Around the same time, I recall Edwards arguing Twitter on this topic and he said it would be ridiculous to say that the BBC journalists deliberately misled the public. His opponent on Twitter replied that this was not what he said, but simply stated that the BBC was a victim of group thinking. Edwards simply couldn’t get past this while continuing to attack and mislead BBC critics.
This defensive attitude and the stereotypes of critics are classic group thinking in which he, Nick Robinson and others attended.
I admired John simpson and in the 1980s he visited Iran after the revolution. He wrote a book about a visit that I liked. But in recent years, he has shown that he does not understand modern geopolitics and, like the BBC, can evaluate it only from the point of view of an ethnocentric British world view and our influence.
At this press conference of President Putin, he asked the funniest question you can imagine that confirms that he has lost the plot. His question was about the behavior of Russians in the world and whether Putin wants to create a new cold war.
Putin wiped the floor with him pointing to hundreds of NATO bases and numerous wars that put Simpson in their rightful place.
Jeremy Bowen this is another who has gone astray. I have seen Recent report from him from the perspective of a Christian militia fighting terrorists in Syria.
Once again, BBC insolence was in full displayIn his report, a general comparison was made of his meetings with the Serbs in Bosnia in the 1990s and these Syrian fighters, which clearly indicates that he does not listen and is not interested in the Syrian views on Western complicity and White Helmets.
In a regular group speech, he described the Syrian government as a “regime” and Al Qaeda as “rebels.” His report simply stamped BBC coverage of the entire conflict.
This arrogance is typical of journalists who rely on their past accomplishments to create an atmosphere of attraction to impress their audience. The reality is that his reports are based on some substantial, outdated and lazy assumptions.
The frenzy of John Sweeney
Ex-BBC now, John Sweeney’s arrogance rolls over. These days he spends time on Twitter attacking skepticslike Peter Hitchens, accusing him of “killing” readers of Sunday Mail with his views on the Cowid-19 block.
Sweeney got off the tram, but the reality is that he probably always was like this clip during his BBC show.
Such behavior, however extreme it may be, definitely suggests that group thinking played a big role somewhere in his career.
The illusion of sanity
Bbc dateline this is a panel discussion about current events that I sometimes watched. The group, which changed regularly, was apparently well prepared to work with foreign writers and journalists, among whom were experts on Russia or Arab affairs.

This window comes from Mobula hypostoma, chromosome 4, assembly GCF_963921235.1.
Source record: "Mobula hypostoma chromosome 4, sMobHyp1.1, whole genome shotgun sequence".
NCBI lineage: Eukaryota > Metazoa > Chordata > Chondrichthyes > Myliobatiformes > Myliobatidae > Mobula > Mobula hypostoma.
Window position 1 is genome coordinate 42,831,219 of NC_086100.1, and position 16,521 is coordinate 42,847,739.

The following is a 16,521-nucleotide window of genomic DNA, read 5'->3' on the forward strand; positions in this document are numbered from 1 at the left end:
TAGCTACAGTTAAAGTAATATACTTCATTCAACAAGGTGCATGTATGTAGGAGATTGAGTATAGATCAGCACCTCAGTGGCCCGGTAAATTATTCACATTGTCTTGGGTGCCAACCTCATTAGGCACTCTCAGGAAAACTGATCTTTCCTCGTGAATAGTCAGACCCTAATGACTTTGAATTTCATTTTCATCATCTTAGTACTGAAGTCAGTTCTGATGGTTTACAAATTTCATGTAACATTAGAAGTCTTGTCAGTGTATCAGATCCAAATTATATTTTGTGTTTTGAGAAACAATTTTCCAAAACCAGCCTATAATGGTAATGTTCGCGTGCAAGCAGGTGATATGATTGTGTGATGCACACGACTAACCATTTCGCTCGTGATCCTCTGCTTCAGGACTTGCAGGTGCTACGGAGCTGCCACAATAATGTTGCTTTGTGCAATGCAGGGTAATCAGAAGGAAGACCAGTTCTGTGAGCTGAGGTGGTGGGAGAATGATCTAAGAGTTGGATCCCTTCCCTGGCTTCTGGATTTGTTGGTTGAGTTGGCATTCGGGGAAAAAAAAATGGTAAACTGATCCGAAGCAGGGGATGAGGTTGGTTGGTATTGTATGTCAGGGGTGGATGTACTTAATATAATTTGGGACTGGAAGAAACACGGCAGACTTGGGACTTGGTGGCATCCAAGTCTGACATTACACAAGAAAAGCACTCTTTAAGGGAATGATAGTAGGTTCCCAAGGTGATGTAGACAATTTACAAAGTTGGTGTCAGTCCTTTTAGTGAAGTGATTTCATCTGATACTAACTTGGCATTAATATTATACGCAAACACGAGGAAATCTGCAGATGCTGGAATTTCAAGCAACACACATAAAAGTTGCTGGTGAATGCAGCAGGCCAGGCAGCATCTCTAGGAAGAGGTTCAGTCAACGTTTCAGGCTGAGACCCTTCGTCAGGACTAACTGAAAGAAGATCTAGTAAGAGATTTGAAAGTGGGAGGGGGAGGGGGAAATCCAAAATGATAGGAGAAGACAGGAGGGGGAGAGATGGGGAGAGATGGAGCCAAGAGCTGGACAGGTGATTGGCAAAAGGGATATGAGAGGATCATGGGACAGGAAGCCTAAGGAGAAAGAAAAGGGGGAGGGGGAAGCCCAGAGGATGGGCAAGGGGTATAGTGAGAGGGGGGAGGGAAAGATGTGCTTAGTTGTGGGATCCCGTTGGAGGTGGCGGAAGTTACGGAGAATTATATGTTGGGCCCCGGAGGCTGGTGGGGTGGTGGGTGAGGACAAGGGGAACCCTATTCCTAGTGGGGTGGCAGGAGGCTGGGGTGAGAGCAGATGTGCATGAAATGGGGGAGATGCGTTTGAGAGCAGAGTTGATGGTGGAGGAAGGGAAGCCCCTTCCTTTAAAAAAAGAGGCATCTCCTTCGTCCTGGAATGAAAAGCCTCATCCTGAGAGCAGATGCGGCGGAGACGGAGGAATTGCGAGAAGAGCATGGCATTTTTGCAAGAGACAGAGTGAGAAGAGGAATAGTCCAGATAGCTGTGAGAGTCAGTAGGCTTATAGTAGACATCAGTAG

Sitting at this table, they impressed people who knew what they were talking about.
However, when you carefully listened to what they were saying, there were very few creatures. Their arguments are based on the simple premise that Russia / Syria is bad and the West is good, tempered by a little periodic criticism of Western politics to create the illusion of balance.
Sometimes you will have a more pro-Russian expert, but with the prevailing consensus of the rest of the group, his or her views will be ridiculed. It came to the point that any dissenting member of the commission began to self-censor, in order to seem more believable, perhaps to remain on the panel. This is a dilemma for any progressively minded BBC guest these days.
Peter Hitchens, who complains that the BBC never invites him, recently appeared on Good Morning in Britain (GMB). As usual in many GMB debates, the discussion on Covid-19 went down to cues and insults and just wasn’t a forum for Hitchens to bring his well-thought-out moments in the big picture.
But I don’t think he would be better on the BBC. The BBC creates the illusion of a civilized, rational discussion, but the reality is that there is no substance, depth or balance. The most important topics for discussion of Covid-19 or the conflict in the world are not being heard. The room and the rules are already laid in stone before the arrival of the guests.
There are many reasons why the world is in its current frenzy and on the verge of a serious conflict.
Group thinking in government, the media, and the general public is probably a key factor, as it represents a culture of thinking next to and below psychopaths and war criminals who pull the strings.
It is almost impossible to break this cycle, break away from it. But it is possible that a big event related to Covid-19, or a major war, will become a catalyst that can shock us because of our distorted view of reality.
Meanwhile, independent commentators and former MSM, such as Peter Hitchens, Anna Brice and Tarek Haddad, put their career on the line and remove their own interests. We can only encourage other BBC staff and other media to show courage and do the same.
Of course, the consequences will be much more catastrophic: to do nothing and not to say.
A sudden reappearance of a willingness to demonstrate on the streets, perhaps participants could better think about who and what is the real enemy.
Party politics, Brexit and Black Lives Matter really don’t matter.
Group thinking, escalation of world conflict, a matter of all lives, including Syrians, Libyans, Palestinians, and Negroes (including outside the US, UK, and Europe) along with the march after Covid-19 to an uncertain “new normal state,” issues that matter now